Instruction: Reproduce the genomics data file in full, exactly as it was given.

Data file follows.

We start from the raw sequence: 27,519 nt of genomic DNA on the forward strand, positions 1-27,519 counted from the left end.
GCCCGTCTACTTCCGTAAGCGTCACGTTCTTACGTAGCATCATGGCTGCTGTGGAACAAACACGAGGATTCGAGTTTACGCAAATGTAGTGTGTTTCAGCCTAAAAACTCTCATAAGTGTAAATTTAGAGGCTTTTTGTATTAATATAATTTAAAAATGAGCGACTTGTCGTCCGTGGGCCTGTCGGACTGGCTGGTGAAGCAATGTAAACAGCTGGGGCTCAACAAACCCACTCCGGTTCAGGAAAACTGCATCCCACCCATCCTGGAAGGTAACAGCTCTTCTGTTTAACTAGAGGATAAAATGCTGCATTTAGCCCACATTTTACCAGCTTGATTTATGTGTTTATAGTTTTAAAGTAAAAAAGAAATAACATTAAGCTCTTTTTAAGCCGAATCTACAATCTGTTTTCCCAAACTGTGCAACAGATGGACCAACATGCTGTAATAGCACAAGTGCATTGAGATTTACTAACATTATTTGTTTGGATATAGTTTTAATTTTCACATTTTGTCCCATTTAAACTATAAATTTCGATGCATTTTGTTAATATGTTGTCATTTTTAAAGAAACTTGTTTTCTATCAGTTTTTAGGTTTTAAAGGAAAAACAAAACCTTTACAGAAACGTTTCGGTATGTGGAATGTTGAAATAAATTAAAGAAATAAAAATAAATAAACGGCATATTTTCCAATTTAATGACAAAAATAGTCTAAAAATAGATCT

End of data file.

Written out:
We start from the raw sequence: 27,519 nt of genomic DNA on the forward strand, positions 1-27,519 counted from the left end.
GCCCGTCTACTTCCGTAAGCGTCACGTTCTTACGTAGCATCATGGCTGCTGTGGAACAAACACGAGGATTCGAGTTTACGCAAATGTAGTGTGTTTCAGCCTAAAAACTCTCATAAGTGTAAATTTAGAGGCTTTTTGTATTAATATAATTTAAAAATGAGCGACTTGTCGTCCGTGGGCCTGTCGGACTGGCTGGTGAAGCAATGTAAACAGCTGGGGCTCAACAAACCCACTCCGGTTCAGGAAAACTGCATCCCACCCATCCTGGAAGGTAACAGCTCTTCTGTTTAACTAGAGGATAAAATGCTGCATTTAGCCCACATTTTACCAGCTTGATTTATGTGTTTATAGTTTTAAAGTAAAAAAGAAATAACATTAAGCTCTTTTTAAGCCGAATCTACAATCTGTTTTCCCAAACTGTGCAACAGATGGACCAACATGCTGTAATAGCACAAGTGCATTGAGATTTACTAACATTATTTGTTTGGATATAGTTTTAATTTTCACATTTTGTCCCATTTAAACTATAAATTTCGATGCATTTTGTTAATATGTTGTCATTTTTAAAGAAACTTGTTTTCTATCAGTTTTTAGGTTTTAAAGGAAAAACAAAACCTTTACAGAAACGTTTCGGTATGTGGAATGTTGAAATAAATTAAAGAAATAAAAATAAATAAACGGCATATTTTCCAATTTAATGACAAAAATAGTCTAAAAATAGATCT